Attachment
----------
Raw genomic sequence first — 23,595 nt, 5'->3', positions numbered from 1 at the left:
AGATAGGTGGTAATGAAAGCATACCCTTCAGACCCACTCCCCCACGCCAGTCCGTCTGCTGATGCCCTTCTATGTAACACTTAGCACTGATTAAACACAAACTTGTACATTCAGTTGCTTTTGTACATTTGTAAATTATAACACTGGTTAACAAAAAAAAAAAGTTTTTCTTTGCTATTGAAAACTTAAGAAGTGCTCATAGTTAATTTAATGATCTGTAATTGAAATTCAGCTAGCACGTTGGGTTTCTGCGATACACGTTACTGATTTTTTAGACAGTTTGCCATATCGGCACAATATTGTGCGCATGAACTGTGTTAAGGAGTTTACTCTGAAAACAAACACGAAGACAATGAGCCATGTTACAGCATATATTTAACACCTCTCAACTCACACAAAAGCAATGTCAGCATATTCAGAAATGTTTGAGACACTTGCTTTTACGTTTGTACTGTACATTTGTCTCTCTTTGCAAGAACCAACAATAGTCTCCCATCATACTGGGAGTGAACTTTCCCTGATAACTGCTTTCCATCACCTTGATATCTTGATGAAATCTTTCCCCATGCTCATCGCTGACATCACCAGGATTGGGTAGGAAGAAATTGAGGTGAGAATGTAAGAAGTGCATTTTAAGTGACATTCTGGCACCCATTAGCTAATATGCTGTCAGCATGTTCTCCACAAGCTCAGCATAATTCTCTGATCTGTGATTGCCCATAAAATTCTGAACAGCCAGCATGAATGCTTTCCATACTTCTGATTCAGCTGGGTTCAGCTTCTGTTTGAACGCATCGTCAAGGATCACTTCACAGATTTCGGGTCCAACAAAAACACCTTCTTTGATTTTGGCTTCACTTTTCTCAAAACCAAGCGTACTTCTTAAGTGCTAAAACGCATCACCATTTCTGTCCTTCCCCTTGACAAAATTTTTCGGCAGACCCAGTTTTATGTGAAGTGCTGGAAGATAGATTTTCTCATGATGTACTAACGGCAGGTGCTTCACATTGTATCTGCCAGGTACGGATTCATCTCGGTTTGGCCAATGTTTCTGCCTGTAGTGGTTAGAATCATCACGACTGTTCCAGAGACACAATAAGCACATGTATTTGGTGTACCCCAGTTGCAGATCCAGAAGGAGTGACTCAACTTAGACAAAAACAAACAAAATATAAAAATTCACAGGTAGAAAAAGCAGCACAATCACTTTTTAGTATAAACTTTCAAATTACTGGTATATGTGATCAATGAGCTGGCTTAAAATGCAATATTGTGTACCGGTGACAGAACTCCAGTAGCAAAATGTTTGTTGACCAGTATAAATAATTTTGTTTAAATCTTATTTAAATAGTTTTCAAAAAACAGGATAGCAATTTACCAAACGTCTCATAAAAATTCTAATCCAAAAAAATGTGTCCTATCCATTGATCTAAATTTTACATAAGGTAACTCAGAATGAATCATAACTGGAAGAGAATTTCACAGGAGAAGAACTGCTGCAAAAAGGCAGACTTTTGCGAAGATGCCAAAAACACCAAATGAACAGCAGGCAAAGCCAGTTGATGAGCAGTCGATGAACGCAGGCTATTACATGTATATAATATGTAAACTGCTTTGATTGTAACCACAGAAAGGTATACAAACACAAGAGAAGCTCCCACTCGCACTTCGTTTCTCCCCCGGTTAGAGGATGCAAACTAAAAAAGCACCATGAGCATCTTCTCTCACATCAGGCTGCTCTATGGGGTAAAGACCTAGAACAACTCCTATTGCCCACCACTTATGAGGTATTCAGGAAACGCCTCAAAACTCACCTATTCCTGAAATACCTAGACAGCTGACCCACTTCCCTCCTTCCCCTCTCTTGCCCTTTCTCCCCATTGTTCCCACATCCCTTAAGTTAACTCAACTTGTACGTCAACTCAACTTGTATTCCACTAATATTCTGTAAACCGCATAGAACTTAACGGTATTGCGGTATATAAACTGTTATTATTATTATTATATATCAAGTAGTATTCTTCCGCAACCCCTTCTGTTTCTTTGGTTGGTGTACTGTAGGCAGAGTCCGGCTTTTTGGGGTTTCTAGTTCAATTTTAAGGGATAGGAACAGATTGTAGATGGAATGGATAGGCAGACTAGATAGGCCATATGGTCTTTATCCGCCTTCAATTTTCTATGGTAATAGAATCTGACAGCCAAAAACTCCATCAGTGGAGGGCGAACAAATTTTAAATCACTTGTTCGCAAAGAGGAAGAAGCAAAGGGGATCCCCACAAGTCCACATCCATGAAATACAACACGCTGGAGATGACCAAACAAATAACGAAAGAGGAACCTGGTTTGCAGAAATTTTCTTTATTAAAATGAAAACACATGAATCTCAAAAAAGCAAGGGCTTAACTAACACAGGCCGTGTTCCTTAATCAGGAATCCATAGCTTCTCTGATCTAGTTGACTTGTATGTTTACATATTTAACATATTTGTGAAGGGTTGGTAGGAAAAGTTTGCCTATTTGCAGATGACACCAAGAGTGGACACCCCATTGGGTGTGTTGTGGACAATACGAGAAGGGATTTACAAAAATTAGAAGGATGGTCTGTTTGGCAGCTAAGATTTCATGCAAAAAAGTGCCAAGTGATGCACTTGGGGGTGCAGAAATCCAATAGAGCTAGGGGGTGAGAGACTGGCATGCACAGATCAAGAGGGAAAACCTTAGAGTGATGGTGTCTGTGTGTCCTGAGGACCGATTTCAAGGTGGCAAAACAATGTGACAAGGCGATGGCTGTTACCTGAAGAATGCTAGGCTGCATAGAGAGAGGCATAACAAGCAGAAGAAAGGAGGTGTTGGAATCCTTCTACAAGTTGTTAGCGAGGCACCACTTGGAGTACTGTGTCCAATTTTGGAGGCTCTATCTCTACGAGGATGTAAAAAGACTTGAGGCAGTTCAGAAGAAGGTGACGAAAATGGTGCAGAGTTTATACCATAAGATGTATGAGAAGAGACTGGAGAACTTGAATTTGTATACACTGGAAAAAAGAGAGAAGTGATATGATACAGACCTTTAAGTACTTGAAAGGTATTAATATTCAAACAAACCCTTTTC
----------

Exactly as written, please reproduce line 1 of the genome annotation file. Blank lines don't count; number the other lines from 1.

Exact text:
Raw genomic sequence first — 23,595 nt, 5'->3', positions numbered from 1 at the left: